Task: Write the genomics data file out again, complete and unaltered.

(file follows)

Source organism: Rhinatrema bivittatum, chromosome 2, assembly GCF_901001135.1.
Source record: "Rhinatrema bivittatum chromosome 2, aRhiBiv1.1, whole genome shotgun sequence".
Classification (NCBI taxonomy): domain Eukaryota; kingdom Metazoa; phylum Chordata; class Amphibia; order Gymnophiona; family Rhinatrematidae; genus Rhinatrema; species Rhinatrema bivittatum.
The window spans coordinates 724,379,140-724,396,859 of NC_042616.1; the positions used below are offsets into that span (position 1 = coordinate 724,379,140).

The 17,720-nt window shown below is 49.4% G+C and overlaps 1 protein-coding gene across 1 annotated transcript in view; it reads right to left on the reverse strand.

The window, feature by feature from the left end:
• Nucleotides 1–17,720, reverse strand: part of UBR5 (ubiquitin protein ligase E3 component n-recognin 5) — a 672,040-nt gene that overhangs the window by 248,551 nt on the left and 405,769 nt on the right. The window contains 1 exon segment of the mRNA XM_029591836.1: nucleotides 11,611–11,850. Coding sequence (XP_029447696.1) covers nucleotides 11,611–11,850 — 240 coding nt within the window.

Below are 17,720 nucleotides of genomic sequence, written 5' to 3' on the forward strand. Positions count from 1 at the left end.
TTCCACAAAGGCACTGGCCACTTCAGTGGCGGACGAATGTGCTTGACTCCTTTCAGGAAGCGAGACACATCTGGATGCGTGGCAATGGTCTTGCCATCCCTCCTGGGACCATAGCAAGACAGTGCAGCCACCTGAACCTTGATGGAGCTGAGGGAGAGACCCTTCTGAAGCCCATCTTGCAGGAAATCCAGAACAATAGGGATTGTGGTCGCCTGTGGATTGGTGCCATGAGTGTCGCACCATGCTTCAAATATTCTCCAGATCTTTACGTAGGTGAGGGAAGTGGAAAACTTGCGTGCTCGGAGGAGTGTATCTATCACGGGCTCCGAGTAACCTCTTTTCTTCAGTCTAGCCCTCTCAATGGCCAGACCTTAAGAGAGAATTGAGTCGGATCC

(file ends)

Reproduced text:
Source organism: Rhinatrema bivittatum, chromosome 2, assembly GCF_901001135.1.
Source record: "Rhinatrema bivittatum chromosome 2, aRhiBiv1.1, whole genome shotgun sequence".
Classification (NCBI taxonomy): domain Eukaryota; kingdom Metazoa; phylum Chordata; class Amphibia; order Gymnophiona; family Rhinatrematidae; genus Rhinatrema; species Rhinatrema bivittatum.
The window spans coordinates 724,379,140-724,396,859 of NC_042616.1; the positions used below are offsets into that span (position 1 = coordinate 724,379,140).

The 17,720-nt window shown below is 49.4% G+C and overlaps 1 protein-coding gene across 1 annotated transcript in view; it reads right to left on the reverse strand.

The window, feature by feature from the left end:
• Nucleotides 1–17,720, reverse strand: part of UBR5 (ubiquitin protein ligase E3 component n-recognin 5) — a 672,040-nt gene that overhangs the window by 248,551 nt on the left and 405,769 nt on the right. The window contains 1 exon segment of the mRNA XM_029591836.1: nucleotides 11,611–11,850. Coding sequence (XP_029447696.1) covers nucleotides 11,611–11,850 — 240 coding nt within the window.

Below are 17,720 nucleotides of genomic sequence, written 5' to 3' on the forward strand. Positions count from 1 at the left end.
TTCCACAAAGGCACTGGCCACTTCAGTGGCGGACGAATGTGCTTGACTCCTTTCAGGAAGCGAGACACATCTGGATGCGTGGCAATGGTCTTGCCATCCCTCCTGGGACCATAGCAAGACAGTGCAGCCACCTGAACCTTGATGGAGCTGAGGGAGAGACCCTTCTGAAGCCCATCTTGCAGGAAATCCAGAACAATAGGGATTGTGGTCGCCTGTGGATTGGTGCCATGAGTGTCGCACCATGCTTCAAATATTCTCCAGATCTTTACGTAGGTGAGGGAAGTGGAAAACTTGCGTGCTCGGAGGAGTGTATCTATCACGGGCTCCGAGTAACCTCTTTTCTTCAGTCTAGCCCTCTCAATGGCCAGACCTTAAGAGAGAATTGAGTCGGATCC